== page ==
Sophomore Philip Tonseth, a lefty, is penciled in as the No. 3 starter and can be effective when he hit his spots.
Junior sidearmer Jeremy Forbis gets lots of movement on the ball.
Other arms in the mix are sophomore John Knox, a football and basketball standout and senior Frankie Cardelle, who has made a name for himself in soccer and football.
Freshmen Nolan Meyerhoeffer and Kyle Wolfe could also get some innings right away.
Junior Jordan Fuller entered the season as the starting catcher, with Meyerhoeffer pushing him.
“Nolan blocks pitches well, but Fuller possesses the stronger arm,” Maddox said. “We’ll need consistency from that position to be successful.”
Buchanan swung a pretty solid bat for the Hornets last season, checking in with a .306 average and 12 RBIs. He’ll play first base except when he takes his turn on the mound. Forbis is the other option at first base. Maddox says both are capable defensively.
Knox, Meyerhoeffer and Wolfe are candidates for second base, but it’s wide open.
Maddox isn’t blessed with a natural shortstop, but he’s optimistic that Cardelle, who hit .219 in 32 at-bats last season, and Spencer Carmichael, a sophomore transfer from Gray Stone, can make plays on the left side of the infield.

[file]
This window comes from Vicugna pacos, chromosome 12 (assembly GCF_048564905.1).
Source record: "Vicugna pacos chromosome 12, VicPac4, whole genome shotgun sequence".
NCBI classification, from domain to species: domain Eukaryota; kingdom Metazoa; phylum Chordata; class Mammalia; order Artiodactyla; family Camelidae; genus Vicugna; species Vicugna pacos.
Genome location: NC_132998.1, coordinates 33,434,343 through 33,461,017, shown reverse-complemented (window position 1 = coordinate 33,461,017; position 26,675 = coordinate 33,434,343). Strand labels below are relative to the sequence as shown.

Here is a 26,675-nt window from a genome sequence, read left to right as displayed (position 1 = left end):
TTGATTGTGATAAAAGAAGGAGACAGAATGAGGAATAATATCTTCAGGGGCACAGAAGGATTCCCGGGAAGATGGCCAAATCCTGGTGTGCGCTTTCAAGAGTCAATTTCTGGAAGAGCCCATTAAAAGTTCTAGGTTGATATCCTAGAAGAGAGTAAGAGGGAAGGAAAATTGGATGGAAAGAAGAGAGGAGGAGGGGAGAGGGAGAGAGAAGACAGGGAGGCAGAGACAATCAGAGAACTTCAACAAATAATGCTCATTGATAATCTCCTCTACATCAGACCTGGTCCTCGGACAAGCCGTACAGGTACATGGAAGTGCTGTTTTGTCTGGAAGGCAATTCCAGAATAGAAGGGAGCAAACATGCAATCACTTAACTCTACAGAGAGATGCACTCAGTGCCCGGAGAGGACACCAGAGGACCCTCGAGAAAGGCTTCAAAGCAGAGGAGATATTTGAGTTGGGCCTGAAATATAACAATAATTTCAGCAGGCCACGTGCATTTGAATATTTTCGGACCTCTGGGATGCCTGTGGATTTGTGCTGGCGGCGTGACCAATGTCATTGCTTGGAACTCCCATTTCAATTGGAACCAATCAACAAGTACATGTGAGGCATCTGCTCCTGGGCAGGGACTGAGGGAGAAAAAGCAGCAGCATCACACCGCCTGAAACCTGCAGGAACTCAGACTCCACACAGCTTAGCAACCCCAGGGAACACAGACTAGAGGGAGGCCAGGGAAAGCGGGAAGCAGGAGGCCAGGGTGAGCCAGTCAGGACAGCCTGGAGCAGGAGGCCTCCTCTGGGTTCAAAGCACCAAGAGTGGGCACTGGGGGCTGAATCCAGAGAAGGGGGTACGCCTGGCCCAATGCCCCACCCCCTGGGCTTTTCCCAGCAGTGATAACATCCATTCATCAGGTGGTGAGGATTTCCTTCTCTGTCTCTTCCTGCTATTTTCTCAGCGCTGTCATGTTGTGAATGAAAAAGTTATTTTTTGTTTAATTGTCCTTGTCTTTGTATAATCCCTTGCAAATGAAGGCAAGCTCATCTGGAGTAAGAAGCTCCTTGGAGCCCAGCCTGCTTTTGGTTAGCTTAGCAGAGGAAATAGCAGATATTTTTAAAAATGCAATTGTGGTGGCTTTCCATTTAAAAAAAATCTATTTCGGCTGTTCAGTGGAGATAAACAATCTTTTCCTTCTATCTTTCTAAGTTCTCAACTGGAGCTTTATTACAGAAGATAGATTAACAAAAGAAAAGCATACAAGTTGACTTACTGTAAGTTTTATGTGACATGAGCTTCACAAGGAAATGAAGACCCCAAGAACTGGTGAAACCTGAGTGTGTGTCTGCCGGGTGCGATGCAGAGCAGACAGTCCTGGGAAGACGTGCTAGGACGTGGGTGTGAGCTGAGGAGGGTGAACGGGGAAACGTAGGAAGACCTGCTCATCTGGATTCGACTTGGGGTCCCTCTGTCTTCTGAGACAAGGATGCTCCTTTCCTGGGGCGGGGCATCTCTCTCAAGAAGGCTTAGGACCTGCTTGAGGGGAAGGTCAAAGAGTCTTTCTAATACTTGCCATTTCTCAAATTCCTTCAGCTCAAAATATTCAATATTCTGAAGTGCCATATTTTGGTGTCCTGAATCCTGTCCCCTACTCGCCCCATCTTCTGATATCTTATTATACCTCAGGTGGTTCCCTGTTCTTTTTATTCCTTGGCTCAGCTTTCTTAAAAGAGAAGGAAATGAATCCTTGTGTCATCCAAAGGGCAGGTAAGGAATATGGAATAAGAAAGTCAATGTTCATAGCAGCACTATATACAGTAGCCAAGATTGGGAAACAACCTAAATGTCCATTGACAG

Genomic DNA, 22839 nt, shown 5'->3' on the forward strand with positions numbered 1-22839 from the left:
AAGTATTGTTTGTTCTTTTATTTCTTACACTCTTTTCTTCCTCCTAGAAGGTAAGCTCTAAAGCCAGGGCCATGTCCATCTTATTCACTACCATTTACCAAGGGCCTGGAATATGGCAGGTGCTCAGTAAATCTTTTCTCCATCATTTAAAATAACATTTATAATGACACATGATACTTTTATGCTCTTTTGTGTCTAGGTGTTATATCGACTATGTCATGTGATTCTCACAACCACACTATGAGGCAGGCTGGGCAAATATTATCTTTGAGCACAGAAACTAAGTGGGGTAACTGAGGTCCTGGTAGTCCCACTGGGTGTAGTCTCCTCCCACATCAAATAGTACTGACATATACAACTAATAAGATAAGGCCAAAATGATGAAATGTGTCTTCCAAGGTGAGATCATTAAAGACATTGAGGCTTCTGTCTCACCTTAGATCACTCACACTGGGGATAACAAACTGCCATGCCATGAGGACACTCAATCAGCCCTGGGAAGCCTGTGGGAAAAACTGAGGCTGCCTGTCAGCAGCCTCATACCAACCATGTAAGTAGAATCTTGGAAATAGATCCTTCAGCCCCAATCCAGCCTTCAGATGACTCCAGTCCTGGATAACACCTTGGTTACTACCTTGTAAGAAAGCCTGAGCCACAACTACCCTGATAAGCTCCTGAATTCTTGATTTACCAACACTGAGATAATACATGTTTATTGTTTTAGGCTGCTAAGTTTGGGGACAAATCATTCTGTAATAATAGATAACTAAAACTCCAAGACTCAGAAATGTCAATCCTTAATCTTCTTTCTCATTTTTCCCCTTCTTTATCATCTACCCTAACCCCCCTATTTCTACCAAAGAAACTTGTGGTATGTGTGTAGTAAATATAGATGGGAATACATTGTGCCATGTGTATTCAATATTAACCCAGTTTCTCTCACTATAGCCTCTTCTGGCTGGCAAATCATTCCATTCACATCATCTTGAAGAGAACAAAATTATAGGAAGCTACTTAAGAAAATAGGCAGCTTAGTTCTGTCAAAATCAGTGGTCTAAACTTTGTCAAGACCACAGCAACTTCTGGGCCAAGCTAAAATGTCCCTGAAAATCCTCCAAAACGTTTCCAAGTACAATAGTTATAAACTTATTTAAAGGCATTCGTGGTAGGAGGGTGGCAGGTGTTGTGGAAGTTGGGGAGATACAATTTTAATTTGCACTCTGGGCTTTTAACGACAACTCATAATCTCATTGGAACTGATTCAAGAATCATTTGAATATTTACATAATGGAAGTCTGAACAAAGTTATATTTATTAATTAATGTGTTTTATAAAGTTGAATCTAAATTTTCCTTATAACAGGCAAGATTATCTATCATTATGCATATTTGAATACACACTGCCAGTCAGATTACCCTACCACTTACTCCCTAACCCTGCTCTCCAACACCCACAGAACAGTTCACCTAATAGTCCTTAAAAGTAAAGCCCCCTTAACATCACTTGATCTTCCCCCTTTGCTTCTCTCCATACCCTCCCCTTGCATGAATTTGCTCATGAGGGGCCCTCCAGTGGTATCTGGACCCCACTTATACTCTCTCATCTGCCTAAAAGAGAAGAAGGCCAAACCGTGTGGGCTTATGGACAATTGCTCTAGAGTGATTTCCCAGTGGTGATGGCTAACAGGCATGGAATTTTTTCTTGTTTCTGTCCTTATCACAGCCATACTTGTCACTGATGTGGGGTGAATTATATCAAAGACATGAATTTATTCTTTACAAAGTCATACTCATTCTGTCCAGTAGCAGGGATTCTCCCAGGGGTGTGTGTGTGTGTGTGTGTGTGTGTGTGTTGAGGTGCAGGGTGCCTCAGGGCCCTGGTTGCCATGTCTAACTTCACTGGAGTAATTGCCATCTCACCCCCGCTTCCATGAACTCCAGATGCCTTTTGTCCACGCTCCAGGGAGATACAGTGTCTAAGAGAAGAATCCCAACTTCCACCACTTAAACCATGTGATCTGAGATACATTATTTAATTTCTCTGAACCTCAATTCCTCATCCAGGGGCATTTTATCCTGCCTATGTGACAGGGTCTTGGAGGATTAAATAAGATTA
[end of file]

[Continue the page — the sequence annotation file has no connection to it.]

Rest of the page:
Both are more at home at third base, but one will have to handle short.
The versatile Wolfe is also a possibility at third.
Michalec, one of the county’s top players, will patrol center field when he’s not pitching. He can run and has surprising power for a lean guy. He had a stellar junior season, batting .393 with nine doubles, 32 runs scored and 21 steals.
“Russell will give us good leadership out there and will cover a lot of ground,” Maddox said. “The other guys are more than capable. It’s just a matter of how quickly they adust to being out there.”
Ryne Maddox, Tonseth and Knox, who swung a big bat for the jayvees last year, are competing for outfield duty. Tonseth is a contact hitter who could fill the No. 2 spot in the lineup. Maddox is also a potential DH.
Soccer standouts Will Mason and Daman Bowman came out for baseball for the first time as seniors. They’ll plug holes and add to team speed. Courtesy runners and pinch-runners often decide a game or two each season.
Bryce Evans is another first-year senior. He’s coming off shoulder surgery, but Maddox likes his swing.
Maddox envisions his team scratching and clawing and little-balling its way to runs. The Hornets won’t hit many over the fence this year in their spacious home park, although Michalec did mash three longballs last season.
“Obviously we’re going to have to manufacture runs because we lost a lot of firepower, Maddox said. “How good we’ll be offensively I honestly don’t know, but Russell and Forrest are experienced guys and should more than pull their weight. Ryne and Cardelle have been swinging it well. They’ve been waiting for their opportunity.”
Besides Morgan, Maddox will get coaching assistance from Ryan Crowder, Lynn Foster and jayvee coach Chris Painter.
The Hornets won’t win 17 again, but they could surprise a few people.